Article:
In September, a member of the group was detained by police after a rowdy demonstration at the state Republican Party convention in Anaheim when she began distributing a pamphlet charging Republican Party Chairman Robert Naylor, GOP Assembly Leader Pat Nolan and Supervisor Dana with ignoring family values in favor of protecting pornographers and homosexuals.
The group was successful in getting the Republicans to adopt two resolutions at the state convention, opposing "dial-a-porn" telephone businesses and calling for the prosecution of people who distribute "obscene" AIDS pamphlets. A third resolution calling on the party to revoke the charters of all homosexual Republican clubs was rejected.
Members of the organization, who say that they distribute their newsletter to about 24,000 people nationwide, focus most of their attention on Republicans because, they say, "the Democrats have already shown that they support the homosexual agenda."
Dutton contends that condoms have not been shown to protect people against the AIDS virus, especially in light of condoms recalled or found to be defective last year. In addition, she said, the billboards ads send a signal to children "that it's all right not to say no to sex," instead of encouraging abstinence.
"The message that they're sending out is completely wrong," Dutton said. "We're exposing children to a public message that suggests failure to practice self-control is acceptable and that it's OK to have sex as long as you're wearing a condom."
The group has been joined by like-minded conservative groups such as Californians for Community Morals, Black Americans for Family Values and California Citizens for Decency, in asking the supervisors to ban the ads.
Located Near Schools
Ezola Foster, chairman of Black Americans for Family Values and a member of Dutton's group, said that the billboards are "especially offensive" since several were placed near schools. "That is very upsetting to us," she said.
Dutton was not appeased by the fact that nearly all the ads have now been taken down, noting that they were scheduled to stay up only for a month. She said she wants county supervisors to ban future commercial condom advertising, whether or not the campaigns are related to AIDS education.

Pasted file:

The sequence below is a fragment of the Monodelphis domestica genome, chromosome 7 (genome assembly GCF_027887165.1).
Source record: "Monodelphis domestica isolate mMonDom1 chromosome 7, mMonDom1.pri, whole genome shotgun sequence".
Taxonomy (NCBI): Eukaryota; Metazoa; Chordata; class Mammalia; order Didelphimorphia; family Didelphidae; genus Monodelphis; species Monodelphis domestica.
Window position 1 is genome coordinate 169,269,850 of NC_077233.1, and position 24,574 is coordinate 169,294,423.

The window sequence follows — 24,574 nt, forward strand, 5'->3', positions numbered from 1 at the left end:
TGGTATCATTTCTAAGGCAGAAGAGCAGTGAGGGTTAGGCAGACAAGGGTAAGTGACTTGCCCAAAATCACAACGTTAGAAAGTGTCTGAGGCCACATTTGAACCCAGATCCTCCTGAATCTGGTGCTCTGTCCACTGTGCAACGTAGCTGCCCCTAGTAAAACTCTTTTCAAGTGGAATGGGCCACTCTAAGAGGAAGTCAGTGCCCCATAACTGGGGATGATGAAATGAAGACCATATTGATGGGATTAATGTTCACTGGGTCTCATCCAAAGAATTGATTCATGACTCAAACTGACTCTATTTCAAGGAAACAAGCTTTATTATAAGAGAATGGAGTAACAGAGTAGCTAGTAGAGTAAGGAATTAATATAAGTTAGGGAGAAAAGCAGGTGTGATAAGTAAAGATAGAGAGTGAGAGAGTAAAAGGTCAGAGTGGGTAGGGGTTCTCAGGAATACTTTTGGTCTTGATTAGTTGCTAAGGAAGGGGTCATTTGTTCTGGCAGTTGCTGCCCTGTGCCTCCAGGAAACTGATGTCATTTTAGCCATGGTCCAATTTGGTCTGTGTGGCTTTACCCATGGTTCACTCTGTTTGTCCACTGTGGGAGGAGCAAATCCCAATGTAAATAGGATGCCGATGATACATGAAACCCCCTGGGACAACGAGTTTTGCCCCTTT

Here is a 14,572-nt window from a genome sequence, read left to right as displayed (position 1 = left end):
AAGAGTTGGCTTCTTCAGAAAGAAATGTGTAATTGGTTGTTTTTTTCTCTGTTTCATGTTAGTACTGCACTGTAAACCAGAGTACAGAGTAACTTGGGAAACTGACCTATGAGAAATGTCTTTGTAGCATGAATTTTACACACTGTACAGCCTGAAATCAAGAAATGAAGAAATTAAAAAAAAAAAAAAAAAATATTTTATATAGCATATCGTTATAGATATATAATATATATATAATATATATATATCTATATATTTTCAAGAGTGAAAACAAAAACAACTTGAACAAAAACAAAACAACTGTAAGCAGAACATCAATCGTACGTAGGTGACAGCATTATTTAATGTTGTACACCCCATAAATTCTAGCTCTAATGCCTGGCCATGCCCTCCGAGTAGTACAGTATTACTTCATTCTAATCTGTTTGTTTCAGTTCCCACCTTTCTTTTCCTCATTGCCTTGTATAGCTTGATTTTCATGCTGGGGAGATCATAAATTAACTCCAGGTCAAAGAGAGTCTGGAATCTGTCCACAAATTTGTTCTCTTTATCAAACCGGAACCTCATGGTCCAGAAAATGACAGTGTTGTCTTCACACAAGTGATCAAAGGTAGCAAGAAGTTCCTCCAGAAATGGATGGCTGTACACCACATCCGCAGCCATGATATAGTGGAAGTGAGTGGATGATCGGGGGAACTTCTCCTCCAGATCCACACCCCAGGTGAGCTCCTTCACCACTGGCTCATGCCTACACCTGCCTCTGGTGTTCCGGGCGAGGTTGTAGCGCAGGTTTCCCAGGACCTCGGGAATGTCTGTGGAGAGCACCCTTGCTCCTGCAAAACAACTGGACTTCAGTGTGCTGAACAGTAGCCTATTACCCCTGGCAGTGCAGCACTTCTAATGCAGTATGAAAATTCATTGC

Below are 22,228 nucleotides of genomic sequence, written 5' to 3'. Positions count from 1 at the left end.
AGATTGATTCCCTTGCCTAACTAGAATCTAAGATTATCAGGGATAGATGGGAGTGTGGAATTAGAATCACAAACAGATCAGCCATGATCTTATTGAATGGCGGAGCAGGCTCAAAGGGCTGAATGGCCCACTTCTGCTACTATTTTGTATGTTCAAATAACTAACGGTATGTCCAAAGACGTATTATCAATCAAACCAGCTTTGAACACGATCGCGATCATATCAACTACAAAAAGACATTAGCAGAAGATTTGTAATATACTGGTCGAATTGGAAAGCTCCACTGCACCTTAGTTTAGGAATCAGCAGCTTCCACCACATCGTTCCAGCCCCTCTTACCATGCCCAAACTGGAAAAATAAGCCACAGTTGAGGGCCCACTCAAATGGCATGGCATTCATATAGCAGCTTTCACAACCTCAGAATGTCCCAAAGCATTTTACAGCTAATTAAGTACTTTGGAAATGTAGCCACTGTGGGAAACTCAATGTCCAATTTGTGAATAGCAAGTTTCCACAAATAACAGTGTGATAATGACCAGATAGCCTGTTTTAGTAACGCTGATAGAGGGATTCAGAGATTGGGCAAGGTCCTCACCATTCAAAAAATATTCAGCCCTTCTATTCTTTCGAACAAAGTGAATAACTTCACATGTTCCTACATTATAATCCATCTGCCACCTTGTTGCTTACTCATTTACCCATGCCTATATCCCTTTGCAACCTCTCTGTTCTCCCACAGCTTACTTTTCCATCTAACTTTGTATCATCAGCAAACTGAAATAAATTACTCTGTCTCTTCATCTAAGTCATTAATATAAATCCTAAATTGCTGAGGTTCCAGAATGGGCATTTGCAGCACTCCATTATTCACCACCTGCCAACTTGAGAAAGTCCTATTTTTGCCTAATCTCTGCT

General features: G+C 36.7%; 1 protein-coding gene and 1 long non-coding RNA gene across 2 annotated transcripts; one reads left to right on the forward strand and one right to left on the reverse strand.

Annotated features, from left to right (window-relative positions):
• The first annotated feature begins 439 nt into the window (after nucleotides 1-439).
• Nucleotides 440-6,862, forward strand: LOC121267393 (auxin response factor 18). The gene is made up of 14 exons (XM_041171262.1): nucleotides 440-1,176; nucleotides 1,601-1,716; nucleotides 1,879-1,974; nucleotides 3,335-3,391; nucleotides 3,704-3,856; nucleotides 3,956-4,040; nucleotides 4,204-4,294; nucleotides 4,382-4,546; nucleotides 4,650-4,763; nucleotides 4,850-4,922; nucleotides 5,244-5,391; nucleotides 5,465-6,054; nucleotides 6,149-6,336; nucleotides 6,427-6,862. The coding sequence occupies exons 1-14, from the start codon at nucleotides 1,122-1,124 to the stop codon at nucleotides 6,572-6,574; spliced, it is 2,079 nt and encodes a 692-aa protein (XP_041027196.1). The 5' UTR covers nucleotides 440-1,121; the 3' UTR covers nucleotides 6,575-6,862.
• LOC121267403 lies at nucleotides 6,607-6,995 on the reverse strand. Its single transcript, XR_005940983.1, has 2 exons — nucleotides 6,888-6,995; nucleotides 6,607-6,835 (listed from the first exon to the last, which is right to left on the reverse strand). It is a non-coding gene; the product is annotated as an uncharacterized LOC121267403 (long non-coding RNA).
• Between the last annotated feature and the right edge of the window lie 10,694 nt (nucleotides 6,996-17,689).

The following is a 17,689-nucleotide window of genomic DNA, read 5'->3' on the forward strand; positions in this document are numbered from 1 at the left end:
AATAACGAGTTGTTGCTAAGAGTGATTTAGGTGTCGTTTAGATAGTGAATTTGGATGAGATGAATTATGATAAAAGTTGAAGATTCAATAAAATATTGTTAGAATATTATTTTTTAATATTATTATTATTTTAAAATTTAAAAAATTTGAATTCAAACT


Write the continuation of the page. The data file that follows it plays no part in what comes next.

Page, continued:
"It is our understanding that there will be brand-name condom billboards going up in January," she said. "We believe that this is because there hasn't been any opposition from political and religious leaders in Los Angeles County."
However, Guido, Gannett Outdoor's spokesman, said that the company has already placed condom ads on its billboards this year and will probably continue such campaigns.
Dutton said the group will not stop fighting the billboard ads until they are prohibited in Los Angeles County. Ironically, officials from the medical association say that the women's group's opposition has assisted the AIDS prevention campaign by drawing so much attention to the issue.
Dutton, however, remains undaunted. "If we elect conservative Republican leaders that espouse traditional family values, then we expect them to uphold those values," she said. "We're quite aware that several of the supervisors are up for reelection this year, and unless they take a leadership role on this issue, we intend to make others aware of their lack of response."